Categories: Rural insight

A small-scale farmer finds joy in giving to others

One doesn’t have to run a big farming operation in order to become a mentor to other farmers. Small-scale farmer…

South Africa’s rebirth as a democracy, coupled with its high population growth, has made ‘transformation’ and ‘food security’ buzz words in the agricultural sector. The irony is that the more successful efforts to attain these goals are often undertaken quietly outside government’s much-hyped – but frequently poorly implemented – programmes. A prime example is the case of small-scale KwaZulu-Natal farmer, Nixon Tenza, who is graciously sharing both his farming knowledge and his agricultural machinery and implements with his fellow residents.

Nixon lives and farms in Nokweja on 10ha of communal land allocated to his family about 40 years ago by the iNkosi (chief) of the Emawusheni Traditional Authority. Nixon’s late grandparents and parents farmed this land, and since retiring two years ago from driving trucks, Nixon is now a full-time farmer too.

Nixon Tenza

A visit to the Tenza homestead reveals a property where almost every square inch is planted to crops depending on the season. These include white and yellow maize, potato, cabbage, onion, tomato, spinach, green pepper and leek, as well as peach, orange, naartjie and plum. A small proportion of the produce is kept for home consumption; the rest is sold to community members, hawkers and retail outlets.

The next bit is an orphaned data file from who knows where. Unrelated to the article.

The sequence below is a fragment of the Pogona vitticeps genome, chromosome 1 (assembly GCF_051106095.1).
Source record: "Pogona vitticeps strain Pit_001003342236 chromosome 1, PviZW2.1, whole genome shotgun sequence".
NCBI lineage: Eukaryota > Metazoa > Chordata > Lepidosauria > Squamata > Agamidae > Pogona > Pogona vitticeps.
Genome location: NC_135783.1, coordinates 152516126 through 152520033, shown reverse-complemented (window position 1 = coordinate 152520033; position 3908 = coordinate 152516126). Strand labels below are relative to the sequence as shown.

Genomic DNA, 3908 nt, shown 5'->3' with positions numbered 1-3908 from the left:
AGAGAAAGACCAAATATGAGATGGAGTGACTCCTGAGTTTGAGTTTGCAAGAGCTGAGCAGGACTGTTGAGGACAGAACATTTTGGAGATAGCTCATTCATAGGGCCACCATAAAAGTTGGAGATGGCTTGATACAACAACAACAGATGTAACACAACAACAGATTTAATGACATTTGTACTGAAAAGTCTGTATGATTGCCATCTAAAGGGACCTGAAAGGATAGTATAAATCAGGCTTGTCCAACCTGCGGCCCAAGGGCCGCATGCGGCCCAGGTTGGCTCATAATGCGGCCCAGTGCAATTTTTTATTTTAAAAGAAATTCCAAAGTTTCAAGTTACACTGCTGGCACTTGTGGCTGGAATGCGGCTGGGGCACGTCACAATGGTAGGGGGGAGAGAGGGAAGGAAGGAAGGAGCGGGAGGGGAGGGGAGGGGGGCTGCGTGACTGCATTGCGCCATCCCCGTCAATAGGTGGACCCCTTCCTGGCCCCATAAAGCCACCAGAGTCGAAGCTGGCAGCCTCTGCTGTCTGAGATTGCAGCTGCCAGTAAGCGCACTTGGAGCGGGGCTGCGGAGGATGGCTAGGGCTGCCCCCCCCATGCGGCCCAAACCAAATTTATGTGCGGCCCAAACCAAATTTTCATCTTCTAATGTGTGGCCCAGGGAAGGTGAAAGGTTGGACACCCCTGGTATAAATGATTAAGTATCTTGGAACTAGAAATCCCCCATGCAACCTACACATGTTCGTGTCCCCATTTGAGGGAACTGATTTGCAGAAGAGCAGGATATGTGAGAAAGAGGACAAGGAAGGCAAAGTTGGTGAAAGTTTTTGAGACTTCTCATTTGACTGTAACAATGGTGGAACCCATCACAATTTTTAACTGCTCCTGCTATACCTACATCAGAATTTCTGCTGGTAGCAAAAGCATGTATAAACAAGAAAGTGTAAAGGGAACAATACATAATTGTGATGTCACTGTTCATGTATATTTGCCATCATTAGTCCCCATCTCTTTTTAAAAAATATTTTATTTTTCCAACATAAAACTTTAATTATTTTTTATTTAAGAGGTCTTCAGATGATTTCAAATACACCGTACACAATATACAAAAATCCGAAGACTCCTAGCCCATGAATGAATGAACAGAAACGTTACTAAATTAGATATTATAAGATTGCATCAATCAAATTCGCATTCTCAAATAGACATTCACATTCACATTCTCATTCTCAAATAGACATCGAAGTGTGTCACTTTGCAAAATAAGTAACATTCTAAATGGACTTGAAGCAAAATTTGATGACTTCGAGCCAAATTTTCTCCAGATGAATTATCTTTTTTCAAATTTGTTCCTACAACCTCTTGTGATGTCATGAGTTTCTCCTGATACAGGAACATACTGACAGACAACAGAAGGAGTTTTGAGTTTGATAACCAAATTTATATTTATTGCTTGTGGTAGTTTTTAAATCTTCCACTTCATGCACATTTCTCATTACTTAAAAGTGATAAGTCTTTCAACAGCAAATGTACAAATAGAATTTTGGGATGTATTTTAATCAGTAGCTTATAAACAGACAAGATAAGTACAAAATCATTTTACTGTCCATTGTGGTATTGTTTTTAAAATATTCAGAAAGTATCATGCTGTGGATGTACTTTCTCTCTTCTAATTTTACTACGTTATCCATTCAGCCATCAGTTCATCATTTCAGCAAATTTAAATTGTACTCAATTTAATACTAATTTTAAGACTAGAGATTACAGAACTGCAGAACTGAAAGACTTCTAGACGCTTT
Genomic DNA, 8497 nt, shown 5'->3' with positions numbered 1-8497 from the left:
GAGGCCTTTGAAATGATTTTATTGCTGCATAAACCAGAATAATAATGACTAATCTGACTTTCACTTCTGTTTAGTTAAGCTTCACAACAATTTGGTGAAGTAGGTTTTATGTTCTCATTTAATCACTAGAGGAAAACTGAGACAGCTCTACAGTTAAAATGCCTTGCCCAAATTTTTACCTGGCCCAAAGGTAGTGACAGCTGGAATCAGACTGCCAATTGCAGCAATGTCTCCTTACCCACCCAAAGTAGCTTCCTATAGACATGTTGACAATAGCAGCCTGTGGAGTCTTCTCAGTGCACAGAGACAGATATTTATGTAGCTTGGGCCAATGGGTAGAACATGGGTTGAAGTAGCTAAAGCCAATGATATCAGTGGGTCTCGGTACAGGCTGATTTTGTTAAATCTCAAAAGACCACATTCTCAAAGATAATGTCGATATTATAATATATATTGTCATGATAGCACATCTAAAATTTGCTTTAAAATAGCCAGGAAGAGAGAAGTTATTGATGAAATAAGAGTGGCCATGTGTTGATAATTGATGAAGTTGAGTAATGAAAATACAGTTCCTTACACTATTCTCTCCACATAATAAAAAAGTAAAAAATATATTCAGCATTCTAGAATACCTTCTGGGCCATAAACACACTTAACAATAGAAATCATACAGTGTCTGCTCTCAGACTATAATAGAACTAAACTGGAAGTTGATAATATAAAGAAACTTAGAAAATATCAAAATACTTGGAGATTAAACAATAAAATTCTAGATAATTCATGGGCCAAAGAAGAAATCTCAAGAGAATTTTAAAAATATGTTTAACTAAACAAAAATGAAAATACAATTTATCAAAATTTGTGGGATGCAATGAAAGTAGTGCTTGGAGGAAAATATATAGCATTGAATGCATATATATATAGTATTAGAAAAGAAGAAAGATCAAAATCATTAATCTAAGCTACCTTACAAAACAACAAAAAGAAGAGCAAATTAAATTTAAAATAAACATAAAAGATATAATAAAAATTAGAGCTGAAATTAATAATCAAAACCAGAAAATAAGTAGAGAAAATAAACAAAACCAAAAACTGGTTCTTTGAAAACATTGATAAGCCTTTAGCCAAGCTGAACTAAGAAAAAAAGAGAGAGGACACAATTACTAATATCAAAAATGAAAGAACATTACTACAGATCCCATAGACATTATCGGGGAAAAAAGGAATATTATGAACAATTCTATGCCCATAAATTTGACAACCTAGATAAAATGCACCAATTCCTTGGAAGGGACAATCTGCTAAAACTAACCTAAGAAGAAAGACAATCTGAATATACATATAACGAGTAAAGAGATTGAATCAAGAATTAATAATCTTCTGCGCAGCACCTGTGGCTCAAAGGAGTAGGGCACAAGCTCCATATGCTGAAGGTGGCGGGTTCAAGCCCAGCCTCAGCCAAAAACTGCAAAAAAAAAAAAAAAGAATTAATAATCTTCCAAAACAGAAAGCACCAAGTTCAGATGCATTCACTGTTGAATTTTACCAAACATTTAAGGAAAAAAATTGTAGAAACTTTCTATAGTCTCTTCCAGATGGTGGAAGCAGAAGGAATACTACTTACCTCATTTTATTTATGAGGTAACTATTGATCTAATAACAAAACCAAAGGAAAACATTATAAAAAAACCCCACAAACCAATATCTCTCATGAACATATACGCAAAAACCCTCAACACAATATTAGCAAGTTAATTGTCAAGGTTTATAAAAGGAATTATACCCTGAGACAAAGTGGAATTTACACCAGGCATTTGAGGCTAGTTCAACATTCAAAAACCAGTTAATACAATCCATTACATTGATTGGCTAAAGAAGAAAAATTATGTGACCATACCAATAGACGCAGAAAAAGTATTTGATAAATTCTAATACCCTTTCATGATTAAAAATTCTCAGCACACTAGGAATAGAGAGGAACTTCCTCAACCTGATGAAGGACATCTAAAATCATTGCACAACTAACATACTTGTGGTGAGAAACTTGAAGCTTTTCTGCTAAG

Helping others
Nixon proudly admits that he has a passion for farming, hence his highly productive farm. But it is only when he is prompted that this modest man admits he also uses his farm as an informal, and totally free, training facility. He generously shares his knowledge with any Nokweja resident who is keen to start his own cropping enterprise and wishes to learn valuable farming tips.

“People hear that I’m a successful farmer and they want to learn from me. The Bible says that it’s more blessed to give than to receive, and this makes me want to help them and to teach them when they ask,” he explains simply. Nixon teaches his ‘students’ money-saving crop management methods such as how to collect and apply livestock manure – readily available in the area – as a cheap, effective, organic plant food alternative to chemical fertilisers.

Nokweja falls under the Emawusheni Traditional Authority. The iNkosi is responsible for allocating arable land to community members such as Nixon.

“I’ve visited some of the people I trained and have been happy to see that they are doing much better for themselves with their crops,” he says. “But it’s only those who are not lazy and are prepared to work hard who succeed. Nixon’s generosity has come to the  notice of many, including Maxwell Mkhathini, a researcher with the KwaZulu-Natal Department of Agriculture and Environmental Affairs.

Typically, it is he rather than Nixon who adds: “Mr Tenza also helps people in his community by lending them his tractor and implements, free, to harvest potatoes. He even mows the local school’s soccer fields and lawns for nothing.” When asked what motivates him to perform these good deeds, Nixon iterates that he is simply following Biblical injunctions. “I like to know that I’m doing good for people. I also know that the more I give, the more God will bless me,” he says.

Contact Nixon Tenza on 082 686 5849.

Published by
Caxton Magazines
Tags: agriculturefood securitysmall-scale farmer

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